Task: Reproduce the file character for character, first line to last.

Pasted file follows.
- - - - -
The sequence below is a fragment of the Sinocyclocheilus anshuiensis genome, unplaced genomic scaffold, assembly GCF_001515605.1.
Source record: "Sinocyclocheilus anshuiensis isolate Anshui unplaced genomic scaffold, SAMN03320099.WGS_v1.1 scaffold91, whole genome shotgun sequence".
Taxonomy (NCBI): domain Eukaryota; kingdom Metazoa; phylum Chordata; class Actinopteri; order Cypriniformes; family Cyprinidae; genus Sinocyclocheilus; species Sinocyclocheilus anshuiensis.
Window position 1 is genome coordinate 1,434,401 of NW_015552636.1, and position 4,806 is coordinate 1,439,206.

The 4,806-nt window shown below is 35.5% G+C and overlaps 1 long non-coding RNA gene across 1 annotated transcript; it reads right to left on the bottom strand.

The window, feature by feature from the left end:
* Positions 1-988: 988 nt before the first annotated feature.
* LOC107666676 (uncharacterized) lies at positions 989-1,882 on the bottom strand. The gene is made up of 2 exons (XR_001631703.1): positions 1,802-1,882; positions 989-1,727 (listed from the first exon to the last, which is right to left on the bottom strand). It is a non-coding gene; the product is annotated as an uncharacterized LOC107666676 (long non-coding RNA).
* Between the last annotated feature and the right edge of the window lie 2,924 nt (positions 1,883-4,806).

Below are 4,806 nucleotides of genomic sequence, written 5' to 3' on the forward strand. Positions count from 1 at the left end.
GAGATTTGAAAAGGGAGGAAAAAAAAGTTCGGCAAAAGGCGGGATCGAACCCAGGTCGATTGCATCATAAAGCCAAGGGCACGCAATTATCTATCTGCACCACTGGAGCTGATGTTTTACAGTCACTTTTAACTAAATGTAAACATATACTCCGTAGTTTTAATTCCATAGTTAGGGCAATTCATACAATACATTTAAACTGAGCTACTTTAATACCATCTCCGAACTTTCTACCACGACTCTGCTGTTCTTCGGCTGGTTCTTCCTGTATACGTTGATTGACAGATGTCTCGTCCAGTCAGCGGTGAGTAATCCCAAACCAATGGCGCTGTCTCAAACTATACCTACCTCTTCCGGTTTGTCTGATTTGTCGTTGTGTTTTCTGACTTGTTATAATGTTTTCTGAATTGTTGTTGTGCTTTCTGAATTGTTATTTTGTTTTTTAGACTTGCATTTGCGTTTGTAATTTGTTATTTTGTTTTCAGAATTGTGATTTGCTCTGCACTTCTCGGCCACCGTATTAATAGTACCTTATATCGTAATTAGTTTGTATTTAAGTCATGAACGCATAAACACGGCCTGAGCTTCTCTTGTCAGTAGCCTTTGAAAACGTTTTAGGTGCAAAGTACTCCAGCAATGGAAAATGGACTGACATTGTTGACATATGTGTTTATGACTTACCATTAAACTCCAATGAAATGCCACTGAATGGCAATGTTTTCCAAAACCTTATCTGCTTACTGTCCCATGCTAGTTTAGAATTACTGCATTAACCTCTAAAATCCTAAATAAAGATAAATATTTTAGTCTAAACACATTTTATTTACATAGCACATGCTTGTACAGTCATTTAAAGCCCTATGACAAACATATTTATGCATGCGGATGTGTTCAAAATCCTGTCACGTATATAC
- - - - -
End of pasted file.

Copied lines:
The sequence below is a fragment of the Sinocyclocheilus anshuiensis genome, unplaced genomic scaffold, assembly GCF_001515605.1.
Source record: "Sinocyclocheilus anshuiensis isolate Anshui unplaced genomic scaffold, SAMN03320099.WGS_v1.1 scaffold91, whole genome shotgun sequence".
Taxonomy (NCBI): domain Eukaryota; kingdom Metazoa; phylum Chordata; class Actinopteri; order Cypriniformes; family Cyprinidae; genus Sinocyclocheilus; species Sinocyclocheilus anshuiensis.
Window position 1 is genome coordinate 1,434,401 of NW_015552636.1, and position 4,806 is coordinate 1,439,206.

The 4,806-nt window shown below is 35.5% G+C and overlaps 1 long non-coding RNA gene across 1 annotated transcript; it reads right to left on the bottom strand.

The window, feature by feature from the left end:
* Positions 1-988: 988 nt before the first annotated feature.
* LOC107666676 (uncharacterized) lies at positions 989-1,882 on the bottom strand. The gene is made up of 2 exons (XR_001631703.1): positions 1,802-1,882; positions 989-1,727 (listed from the first exon to the last, which is right to left on the bottom strand). It is a non-coding gene; the product is annotated as an uncharacterized LOC107666676 (long non-coding RNA).
* Between the last annotated feature and the right edge of the window lie 2,924 nt (positions 1,883-4,806).

Below are 4,806 nucleotides of genomic sequence, written 5' to 3' on the forward strand. Positions count from 1 at the left end.
GAGATTTGAAAAGGGAGGAAAAAAAAGTTCGGCAAAAGGCGGGATCGAACCCAGGTCGATTGCATCATAAAGCCAAGGGCACGCAATTATCTATCTGCACCACTGGAGCTGATGTTTTACAGTCACTTTTAACTAAATGTAAACATATACTCCGTAGTTTTAATTCCATAGTTAGGGCAATTCATACAATACATTTAAACTGAGCTACTTTAATACCATCTCCGAACTTTCTACCACGACTCTGCTGTTCTTCGGCTGGTTCTTCCTGTATACGTTGATTGACAGATGTCTCGTCCAGTCAGCGGTGAGTAATCCCAAACCAATGGCGCTGTCTCAAACTATACCTACCTCTTCCGGTTTGTCTGATTTGTCGTTGTGTTTTCTGACTTGTTATAATGTTTTCTGAATTGTTGTTGTGCTTTCTGAATTGTTATTTTGTTTTTTAGACTTGCATTTGCGTTTGTAATTTGTTATTTTGTTTTCAGAATTGTGATTTGCTCTGCACTTCTCGGCCACCGTATTAATAGTACCTTATATCGTAATTAGTTTGTATTTAAGTCATGAACGCATAAACACGGCCTGAGCTTCTCTTGTCAGTAGCCTTTGAAAACGTTTTAGGTGCAAAGTACTCCAGCAATGGAAAATGGACTGACATTGTTGACATATGTGTTTATGACTTACCATTAAACTCCAATGAAATGCCACTGAATGGCAATGTTTTCCAAAACCTTATCTGCTTACTGTCCCATGCTAGTTTAGAATTACTGCATTAACCTCTAAAATCCTAAATAAAGATAAATATTTTAGTCTAAACACATTTTATTTACATAGCACATGCTTGTACAGTCATTTAAAGCCCTATGACAAACATATTTATGCATGCGGATGTGTTCAAAATCCTGTCACGTATATAC